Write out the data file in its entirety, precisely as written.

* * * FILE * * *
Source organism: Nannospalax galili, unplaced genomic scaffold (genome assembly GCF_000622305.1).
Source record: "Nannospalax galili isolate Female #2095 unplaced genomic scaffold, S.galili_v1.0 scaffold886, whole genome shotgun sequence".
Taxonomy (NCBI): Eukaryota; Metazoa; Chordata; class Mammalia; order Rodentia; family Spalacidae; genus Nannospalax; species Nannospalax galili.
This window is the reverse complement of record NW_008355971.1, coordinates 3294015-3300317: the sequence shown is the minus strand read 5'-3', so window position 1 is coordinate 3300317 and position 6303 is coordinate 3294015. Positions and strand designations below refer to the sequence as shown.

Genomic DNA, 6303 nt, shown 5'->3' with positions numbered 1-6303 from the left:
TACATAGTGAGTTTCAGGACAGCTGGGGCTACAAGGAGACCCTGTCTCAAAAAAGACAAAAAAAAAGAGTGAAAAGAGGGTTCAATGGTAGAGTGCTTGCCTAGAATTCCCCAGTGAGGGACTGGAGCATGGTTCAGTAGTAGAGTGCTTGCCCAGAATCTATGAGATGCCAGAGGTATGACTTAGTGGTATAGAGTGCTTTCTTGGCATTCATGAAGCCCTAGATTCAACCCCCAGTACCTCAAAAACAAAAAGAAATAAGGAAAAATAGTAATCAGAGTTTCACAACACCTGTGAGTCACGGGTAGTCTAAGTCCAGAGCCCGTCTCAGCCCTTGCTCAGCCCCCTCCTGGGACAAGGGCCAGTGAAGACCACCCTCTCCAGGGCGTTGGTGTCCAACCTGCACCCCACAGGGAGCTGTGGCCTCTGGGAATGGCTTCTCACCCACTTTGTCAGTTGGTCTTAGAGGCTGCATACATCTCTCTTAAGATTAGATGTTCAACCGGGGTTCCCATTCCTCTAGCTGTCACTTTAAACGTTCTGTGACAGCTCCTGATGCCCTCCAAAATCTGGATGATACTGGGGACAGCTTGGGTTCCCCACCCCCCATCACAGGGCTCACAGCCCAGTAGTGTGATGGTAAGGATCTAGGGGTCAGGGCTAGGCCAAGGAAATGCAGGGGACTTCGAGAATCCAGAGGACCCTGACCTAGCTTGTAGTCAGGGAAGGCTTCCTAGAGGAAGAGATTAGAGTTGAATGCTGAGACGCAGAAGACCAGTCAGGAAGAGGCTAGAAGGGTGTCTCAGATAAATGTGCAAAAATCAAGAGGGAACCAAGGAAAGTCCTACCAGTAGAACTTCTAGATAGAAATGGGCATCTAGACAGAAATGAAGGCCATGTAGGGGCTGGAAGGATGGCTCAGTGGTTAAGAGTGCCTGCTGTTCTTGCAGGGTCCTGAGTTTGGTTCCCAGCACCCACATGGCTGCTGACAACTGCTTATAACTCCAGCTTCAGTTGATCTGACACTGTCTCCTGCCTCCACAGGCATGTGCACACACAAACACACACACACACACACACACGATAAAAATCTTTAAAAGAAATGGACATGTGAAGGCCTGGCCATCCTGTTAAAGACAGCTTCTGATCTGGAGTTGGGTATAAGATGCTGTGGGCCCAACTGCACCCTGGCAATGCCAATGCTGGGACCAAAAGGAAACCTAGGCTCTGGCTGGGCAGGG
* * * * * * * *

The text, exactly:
Source organism: Nannospalax galili, unplaced genomic scaffold (genome assembly GCF_000622305.1).
Source record: "Nannospalax galili isolate Female #2095 unplaced genomic scaffold, S.galili_v1.0 scaffold886, whole genome shotgun sequence".
Taxonomy (NCBI): Eukaryota; Metazoa; Chordata; class Mammalia; order Rodentia; family Spalacidae; genus Nannospalax; species Nannospalax galili.
This window is the reverse complement of record NW_008355971.1, coordinates 3294015-3300317: the sequence shown is the minus strand read 5'-3', so window position 1 is coordinate 3300317 and position 6303 is coordinate 3294015. Positions and strand designations below refer to the sequence as shown.

Genomic DNA, 6303 nt, shown 5'->3' with positions numbered 1-6303 from the left:
TACATAGTGAGTTTCAGGACAGCTGGGGCTACAAGGAGACCCTGTCTCAAAAAAGACAAAAAAAAAGAGTGAAAAGAGGGTTCAATGGTAGAGTGCTTGCCTAGAATTCCCCAGTGAGGGACTGGAGCATGGTTCAGTAGTAGAGTGCTTGCCCAGAATCTATGAGATGCCAGAGGTATGACTTAGTGGTATAGAGTGCTTTCTTGGCATTCATGAAGCCCTAGATTCAACCCCCAGTACCTCAAAAACAAAAAGAAATAAGGAAAAATAGTAATCAGAGTTTCACAACACCTGTGAGTCACGGGTAGTCTAAGTCCAGAGCCCGTCTCAGCCCTTGCTCAGCCCCCTCCTGGGACAAGGGCCAGTGAAGACCACCCTCTCCAGGGCGTTGGTGTCCAACCTGCACCCCACAGGGAGCTGTGGCCTCTGGGAATGGCTTCTCACCCACTTTGTCAGTTGGTCTTAGAGGCTGCATACATCTCTCTTAAGATTAGATGTTCAACCGGGGTTCCCATTCCTCTAGCTGTCACTTTAAACGTTCTGTGACAGCTCCTGATGCCCTCCAAAATCTGGATGATACTGGGGACAGCTTGGGTTCCCCACCCCCCATCACAGGGCTCACAGCCCAGTAGTGTGATGGTAAGGATCTAGGGGTCAGGGCTAGGCCAAGGAAATGCAGGGGACTTCGAGAATCCAGAGGACCCTGACCTAGCTTGTAGTCAGGGAAGGCTTCCTAGAGGAAGAGATTAGAGTTGAATGCTGAGACGCAGAAGACCAGTCAGGAAGAGGCTAGAAGGGTGTCTCAGATAAATGTGCAAAAATCAAGAGGGAACCAAGGAAAGTCCTACCAGTAGAACTTCTAGATAGAAATGGGCATCTAGACAGAAATGAAGGCCATGTAGGGGCTGGAAGGATGGCTCAGTGGTTAAGAGTGCCTGCTGTTCTTGCAGGGTCCTGAGTTTGGTTCCCAGCACCCACATGGCTGCTGACAACTGCTTATAACTCCAGCTTCAGTTGATCTGACACTGTCTCCTGCCTCCACAGGCATGTGCACACACAAACACACACACACACACACACACGATAAAAATCTTTAAAAGAAATGGACATGTGAAGGCCTGGCCATCCTGTTAAAGACAGCTTCTGATCTGGAGTTGGGTATAAGATGCTGTGGGCCCAACTGCACCCTGGCAATGCCAATGCTGGGACCAAAAGGAAACCTAGGCTCTGGCTGGGCAGGG